When it comes to Apple devices I try to convince myself that I need them because as I developer I might need to test something on them. The reality is that that never happens. There are great simulators when you can try your experiments, and if you need a real device, you can always get a second-hand one for your tests.
Since I like running and tracking my workouts, seeing my times and distances, I bought a Garmin Forerunner 735XT. I was afraid of ending up with a similar dependency that it turned out not to be so.  The first thing that I did as soon as I realized that it was a feature was disabling the notifications. By default, the mobile phone forwards all the notifications to the watch. I just use the watch to check the time and to track my workouts. It’s very well synchronized with Strava, the app that I use to track my workouts. When the workout is completed, it gets automatically sent to Strava. Moreover, if you use live segments, a Strava feature, it notifies you about those segments while you are running. This is great to challenge yourself running in segments that you did in the past.
I feel I’m not addicted to the watch. It doesn’t provide any stimulus to my brain, I don’t feel I need to check it because of push notifications coming or because I have some free time and some apps in the watch might help me get distracted. I don’t need to think about chargers anymore, the battery lasts for more than 5 days. Crazy! Isn’t it? The watch is a library, so you need to call it (in comparison to the Apple watch that calls you). The watch is tracking things in the background like your heart rate (24 hours a day), your sleep quality, steps, exercise, but it never bothers you with disruptive alerts that attempt to create a habit on you. I feel like wearing a new-generation casio watch that meets my needs.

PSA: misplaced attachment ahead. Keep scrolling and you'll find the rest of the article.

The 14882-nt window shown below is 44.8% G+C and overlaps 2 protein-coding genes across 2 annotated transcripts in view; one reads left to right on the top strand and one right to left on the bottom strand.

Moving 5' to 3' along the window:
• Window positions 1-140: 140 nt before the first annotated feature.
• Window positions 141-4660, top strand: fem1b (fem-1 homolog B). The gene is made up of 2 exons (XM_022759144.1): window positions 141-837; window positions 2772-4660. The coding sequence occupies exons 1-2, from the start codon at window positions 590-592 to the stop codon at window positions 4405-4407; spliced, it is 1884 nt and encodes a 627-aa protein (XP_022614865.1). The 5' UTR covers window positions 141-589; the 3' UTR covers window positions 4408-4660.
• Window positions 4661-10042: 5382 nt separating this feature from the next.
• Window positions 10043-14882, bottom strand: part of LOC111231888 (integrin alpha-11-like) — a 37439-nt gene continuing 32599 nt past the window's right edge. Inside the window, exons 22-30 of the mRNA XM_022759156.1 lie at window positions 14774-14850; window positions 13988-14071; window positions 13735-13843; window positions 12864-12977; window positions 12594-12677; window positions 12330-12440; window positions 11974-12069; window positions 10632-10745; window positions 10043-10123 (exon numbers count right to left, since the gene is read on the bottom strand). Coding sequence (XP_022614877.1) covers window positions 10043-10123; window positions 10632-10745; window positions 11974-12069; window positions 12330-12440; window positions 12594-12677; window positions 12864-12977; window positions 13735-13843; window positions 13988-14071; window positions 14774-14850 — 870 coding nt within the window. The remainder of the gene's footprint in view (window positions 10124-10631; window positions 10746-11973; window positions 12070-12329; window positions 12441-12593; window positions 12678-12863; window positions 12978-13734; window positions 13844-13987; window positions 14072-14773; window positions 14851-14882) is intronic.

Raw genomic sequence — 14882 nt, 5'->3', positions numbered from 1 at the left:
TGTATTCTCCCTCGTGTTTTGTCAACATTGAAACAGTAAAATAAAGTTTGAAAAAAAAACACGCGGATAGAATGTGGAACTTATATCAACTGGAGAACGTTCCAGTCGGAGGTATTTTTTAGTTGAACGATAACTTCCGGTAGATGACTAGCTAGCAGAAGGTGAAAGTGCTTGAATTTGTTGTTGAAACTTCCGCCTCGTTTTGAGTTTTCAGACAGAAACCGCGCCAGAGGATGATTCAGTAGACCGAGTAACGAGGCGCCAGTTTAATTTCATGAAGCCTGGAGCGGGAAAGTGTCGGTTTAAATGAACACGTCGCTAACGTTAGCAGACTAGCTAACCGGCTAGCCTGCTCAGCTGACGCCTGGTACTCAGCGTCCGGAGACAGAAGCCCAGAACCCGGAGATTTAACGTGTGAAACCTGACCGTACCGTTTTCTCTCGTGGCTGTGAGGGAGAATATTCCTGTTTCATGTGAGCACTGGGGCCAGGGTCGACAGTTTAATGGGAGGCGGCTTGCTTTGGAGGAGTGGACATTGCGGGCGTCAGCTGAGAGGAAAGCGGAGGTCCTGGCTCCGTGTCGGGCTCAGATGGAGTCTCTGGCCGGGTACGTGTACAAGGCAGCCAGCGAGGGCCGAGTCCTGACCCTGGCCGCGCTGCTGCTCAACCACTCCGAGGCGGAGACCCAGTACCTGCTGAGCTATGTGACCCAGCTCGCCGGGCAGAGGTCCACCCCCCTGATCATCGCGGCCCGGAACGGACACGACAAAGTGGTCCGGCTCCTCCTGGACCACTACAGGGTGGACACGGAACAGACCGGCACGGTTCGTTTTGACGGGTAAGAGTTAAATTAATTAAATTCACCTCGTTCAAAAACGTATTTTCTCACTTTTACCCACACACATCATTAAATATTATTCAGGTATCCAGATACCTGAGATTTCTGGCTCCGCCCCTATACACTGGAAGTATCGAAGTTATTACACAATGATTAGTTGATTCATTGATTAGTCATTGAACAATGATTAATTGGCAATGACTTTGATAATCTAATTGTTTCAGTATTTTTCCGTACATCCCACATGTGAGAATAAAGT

After a few weeks using it I think it was a great choice. I think I will never buy an Apple watch because honestly, I don’t need it. Some might argue that I could have disabled the notifications, or use it differently, but just feeling that I’m wearing something that I’m not using at all and that I need to charge every day is an unnecessary burden that I don’t want to carry on.
And you, do you have an Apple watch? Do you feel it adds up a lot of value to your life? How do you use it?
I hope you have a wonderful week and see you in the next issue.
If there’s any topic that you are interested in and that that you would like me to cover in this newsletter drop me a line at or message me on Twitter, @pepibumur. I’ll be happy to talk about it.

Song of the week
Som Foc, a song by Txarango, The Cat Empire on Spotify
Week recommendation
I recommend you this newsletter from Tobias van Schenider. He was a lead designer at Spotify and nowadays he has his own studio, Semplice in New York. He’s a very inspiring person and I learn a lot from his newsletter, where he talks about different life-topics. He sends a new issue every Monday.
van Schneider Weekly Email list - Tobias van Schneider - Design & Creative Direction
Articles that I read this week
Building a Dynamic Mobile CI System
React is Slow, React is Fast: Optimizing React Apps in Practice
10 Days Without a Smartphone – Alexander Little King – Medium
How I Spent The Last 3 Years Becoming Minimalist And Why You Should Too
You Thought You Knew About Social Networks – Social Network Theory – Medium
Did you enjoy this issue?
Thumbs up 1ae5a7bdfcd3220e2b376aa0c1607bc5edaba758e5dd83b482d03965219a220b Thumbs down e13779fa29e2935b47488fb8f82977fedcf689a0cc0cc3c19fa3c6bb14d1493b
Carefully curated by Viva la vida with Revue.
If you were forwarded this newsletter and you like it, you can subscribe here.
If you don't want these updates anymore, please unsubscribe here.